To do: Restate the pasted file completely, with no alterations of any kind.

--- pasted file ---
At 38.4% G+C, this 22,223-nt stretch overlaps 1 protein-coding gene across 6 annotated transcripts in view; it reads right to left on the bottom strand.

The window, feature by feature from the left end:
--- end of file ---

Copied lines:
At 38.4% G+C, this 22,223-nt stretch overlaps 1 protein-coding gene across 6 annotated transcripts in view; it reads right to left on the bottom strand.

The window, feature by feature from the left end: